As for carbon parts, Nik, they don’t have expiration dates. They either work or they don’t. If they work, they’re raced. But at the end of the year, many teams, especially if a sponsor change occurs, will sell off team inventory.
Some guys in my club insist that any extra weight (tubes, tools, pump, CO2) should be carried on the riders in their rear pockets rather than on the bike. Weight is weight to me whether it’s on the bike or on the rider. Comment?
— Gene B. Rossin
There are a lot of crazy people in the world and it sounds like you’ve surrounded yourself with them. (But then I can’t talk, I work at VeloNews with an office full of insanity!)
If the issue is weight, then you are correct. Total weight of bicycle, rider, repair items, water bottles, etc., is all carried up and over whatever hill you tackle. I like to keep my pockets free of any sharp objects. I also like to have room for a vest, a phone and food. But I did come up with some possible reasons why your friends might prefer to carry repair items in their pockets:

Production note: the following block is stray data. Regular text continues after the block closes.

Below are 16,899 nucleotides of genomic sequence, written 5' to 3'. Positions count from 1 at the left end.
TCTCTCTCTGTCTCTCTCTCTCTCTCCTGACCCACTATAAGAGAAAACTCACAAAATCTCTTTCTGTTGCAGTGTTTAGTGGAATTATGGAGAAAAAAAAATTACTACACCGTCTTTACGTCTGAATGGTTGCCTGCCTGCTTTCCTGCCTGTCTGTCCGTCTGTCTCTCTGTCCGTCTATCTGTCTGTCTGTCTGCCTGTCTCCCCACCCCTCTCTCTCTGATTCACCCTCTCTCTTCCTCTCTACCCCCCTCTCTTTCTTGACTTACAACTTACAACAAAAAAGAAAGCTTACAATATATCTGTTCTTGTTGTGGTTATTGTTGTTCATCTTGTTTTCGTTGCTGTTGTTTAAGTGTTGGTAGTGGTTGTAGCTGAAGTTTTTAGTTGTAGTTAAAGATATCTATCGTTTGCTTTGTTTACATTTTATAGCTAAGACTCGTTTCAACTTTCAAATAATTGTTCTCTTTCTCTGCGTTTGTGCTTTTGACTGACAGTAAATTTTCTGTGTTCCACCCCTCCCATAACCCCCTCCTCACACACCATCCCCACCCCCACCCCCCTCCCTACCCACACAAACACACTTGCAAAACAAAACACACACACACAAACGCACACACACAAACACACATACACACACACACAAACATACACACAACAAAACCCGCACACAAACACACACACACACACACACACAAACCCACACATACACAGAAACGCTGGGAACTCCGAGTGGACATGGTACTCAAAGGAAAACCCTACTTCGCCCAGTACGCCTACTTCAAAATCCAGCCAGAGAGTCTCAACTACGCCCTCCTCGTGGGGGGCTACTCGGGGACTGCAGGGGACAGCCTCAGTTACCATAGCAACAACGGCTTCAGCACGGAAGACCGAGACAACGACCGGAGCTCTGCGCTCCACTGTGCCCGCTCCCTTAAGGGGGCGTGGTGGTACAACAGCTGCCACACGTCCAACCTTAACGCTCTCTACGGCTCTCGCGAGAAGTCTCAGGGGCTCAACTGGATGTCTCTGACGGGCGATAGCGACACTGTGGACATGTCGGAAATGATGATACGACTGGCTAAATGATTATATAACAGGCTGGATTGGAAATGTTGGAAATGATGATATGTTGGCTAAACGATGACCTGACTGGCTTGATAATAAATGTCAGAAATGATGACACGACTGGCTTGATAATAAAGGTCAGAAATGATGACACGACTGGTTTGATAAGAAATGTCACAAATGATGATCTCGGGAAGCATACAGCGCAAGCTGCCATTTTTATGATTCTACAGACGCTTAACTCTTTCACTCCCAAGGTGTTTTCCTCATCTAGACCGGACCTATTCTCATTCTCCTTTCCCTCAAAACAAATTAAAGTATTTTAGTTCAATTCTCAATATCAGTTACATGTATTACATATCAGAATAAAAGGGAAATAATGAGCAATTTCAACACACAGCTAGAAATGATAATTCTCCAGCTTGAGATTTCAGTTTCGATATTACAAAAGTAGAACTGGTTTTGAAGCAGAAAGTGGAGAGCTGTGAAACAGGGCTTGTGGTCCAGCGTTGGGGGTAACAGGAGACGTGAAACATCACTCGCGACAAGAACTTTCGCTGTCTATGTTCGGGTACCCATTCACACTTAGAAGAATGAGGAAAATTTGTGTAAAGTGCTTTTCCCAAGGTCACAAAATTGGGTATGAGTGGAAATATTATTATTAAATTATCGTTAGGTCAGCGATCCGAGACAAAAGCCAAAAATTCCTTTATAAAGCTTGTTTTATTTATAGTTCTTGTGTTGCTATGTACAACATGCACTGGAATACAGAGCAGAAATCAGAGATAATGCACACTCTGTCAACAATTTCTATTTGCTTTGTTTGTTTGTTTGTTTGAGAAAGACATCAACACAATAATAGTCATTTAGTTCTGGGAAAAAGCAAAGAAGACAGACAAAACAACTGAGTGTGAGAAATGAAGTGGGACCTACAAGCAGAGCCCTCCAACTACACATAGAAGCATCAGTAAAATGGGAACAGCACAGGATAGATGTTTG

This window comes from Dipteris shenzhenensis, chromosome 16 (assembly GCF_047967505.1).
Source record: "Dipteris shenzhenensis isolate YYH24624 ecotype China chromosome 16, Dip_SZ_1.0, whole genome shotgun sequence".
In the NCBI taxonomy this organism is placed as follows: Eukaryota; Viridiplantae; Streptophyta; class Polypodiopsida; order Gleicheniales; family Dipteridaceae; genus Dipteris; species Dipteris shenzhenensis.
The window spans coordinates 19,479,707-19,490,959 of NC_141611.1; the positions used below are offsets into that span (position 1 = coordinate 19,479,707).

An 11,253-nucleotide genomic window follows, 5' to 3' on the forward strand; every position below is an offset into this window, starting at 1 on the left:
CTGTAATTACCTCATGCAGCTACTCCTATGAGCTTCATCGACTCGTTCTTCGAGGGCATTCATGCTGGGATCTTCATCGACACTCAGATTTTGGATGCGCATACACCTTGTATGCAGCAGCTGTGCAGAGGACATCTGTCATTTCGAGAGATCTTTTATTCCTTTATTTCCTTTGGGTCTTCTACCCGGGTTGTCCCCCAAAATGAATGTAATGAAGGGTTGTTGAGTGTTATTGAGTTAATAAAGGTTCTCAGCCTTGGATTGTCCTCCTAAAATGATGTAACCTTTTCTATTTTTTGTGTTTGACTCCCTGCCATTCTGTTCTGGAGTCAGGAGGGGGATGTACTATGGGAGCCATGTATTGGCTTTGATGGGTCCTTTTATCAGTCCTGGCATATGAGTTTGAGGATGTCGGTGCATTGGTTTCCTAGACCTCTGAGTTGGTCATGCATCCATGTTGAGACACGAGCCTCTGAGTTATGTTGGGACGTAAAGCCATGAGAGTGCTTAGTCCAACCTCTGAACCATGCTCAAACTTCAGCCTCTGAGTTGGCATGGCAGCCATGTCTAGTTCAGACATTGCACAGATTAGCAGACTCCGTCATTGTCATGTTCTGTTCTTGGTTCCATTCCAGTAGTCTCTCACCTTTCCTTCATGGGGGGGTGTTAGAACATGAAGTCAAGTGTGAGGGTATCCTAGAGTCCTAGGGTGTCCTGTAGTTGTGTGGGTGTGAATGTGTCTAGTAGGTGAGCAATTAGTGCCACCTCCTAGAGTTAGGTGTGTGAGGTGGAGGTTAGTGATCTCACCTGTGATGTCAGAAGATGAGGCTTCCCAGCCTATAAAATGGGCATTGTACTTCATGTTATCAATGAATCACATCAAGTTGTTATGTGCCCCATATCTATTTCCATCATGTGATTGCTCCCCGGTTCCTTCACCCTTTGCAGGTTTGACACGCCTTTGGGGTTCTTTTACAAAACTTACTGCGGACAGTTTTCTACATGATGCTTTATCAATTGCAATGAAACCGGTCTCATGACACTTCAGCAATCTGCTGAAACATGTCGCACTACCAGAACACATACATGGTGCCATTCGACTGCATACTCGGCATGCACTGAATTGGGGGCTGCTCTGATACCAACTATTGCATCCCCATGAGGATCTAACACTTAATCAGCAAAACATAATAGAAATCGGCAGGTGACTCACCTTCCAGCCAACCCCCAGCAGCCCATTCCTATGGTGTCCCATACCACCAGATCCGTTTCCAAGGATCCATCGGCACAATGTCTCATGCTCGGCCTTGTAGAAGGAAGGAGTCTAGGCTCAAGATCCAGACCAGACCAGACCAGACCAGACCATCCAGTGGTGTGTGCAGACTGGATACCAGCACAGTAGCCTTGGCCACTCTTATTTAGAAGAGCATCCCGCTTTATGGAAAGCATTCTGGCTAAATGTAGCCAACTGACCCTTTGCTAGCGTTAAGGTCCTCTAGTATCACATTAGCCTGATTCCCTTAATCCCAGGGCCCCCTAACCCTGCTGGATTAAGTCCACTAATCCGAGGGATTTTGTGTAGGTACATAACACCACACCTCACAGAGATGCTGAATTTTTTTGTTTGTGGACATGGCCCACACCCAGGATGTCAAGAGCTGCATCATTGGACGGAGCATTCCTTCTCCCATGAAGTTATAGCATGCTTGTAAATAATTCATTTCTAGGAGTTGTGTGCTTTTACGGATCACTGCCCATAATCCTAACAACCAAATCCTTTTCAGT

- 1. That way, when my friends pick up my bike it feels lighter.
- 2. The bike handles better and I have more weight to “throw around” in corners.
- 3. It looks like I’m always racing. And that’s Euro cool.
- 4. Seat bags chafe my delicate thighs.
- 5. My repair times are faster when I have a flat.
- 6. All the items in my pockets disguise my love handles.
I have a carbon road bike with road race geometry and I’m trying to make it a little more comfortable.
I live in northern California and I ride mainly quick hilly routes that have really chewed-up asphalt. I have already increased my stack height a bit and I am running high volume tires on Fulcrum Racing 3 wheels. My bike set up has a fork rake of 39, which seems pretty steep. My next step was to go with an upgraded fork with a greater fork rake, 43 or 45. Would the difference be noticeable when going from a 39 to a 43 or should I move to a 45?
— Brian Lincoln
Fork rake is only one element that plays into how a bike handles. It doesn’t usually have much of an impact on a bike’s comfort. Yes, your wheelbase will increase a minute amount, but that probably won’t be very appreciable from the saddle.
With all things remaining the same on your bicycle, except your fork rake (offset), increasing the rake will decrease the trail of your bicycle. This will speed up the handling of your bike, not slow it down. Trail and fork rake’s relationship to it are pretty commonly misunderstood.
Trail is the horizontal distance between your bike’s steering axis and the center of the front tire’s contact patch on the ground. As trail is increased a bicycle becomes more difficult to turn (or more stable). Decreasing it does just the opposite.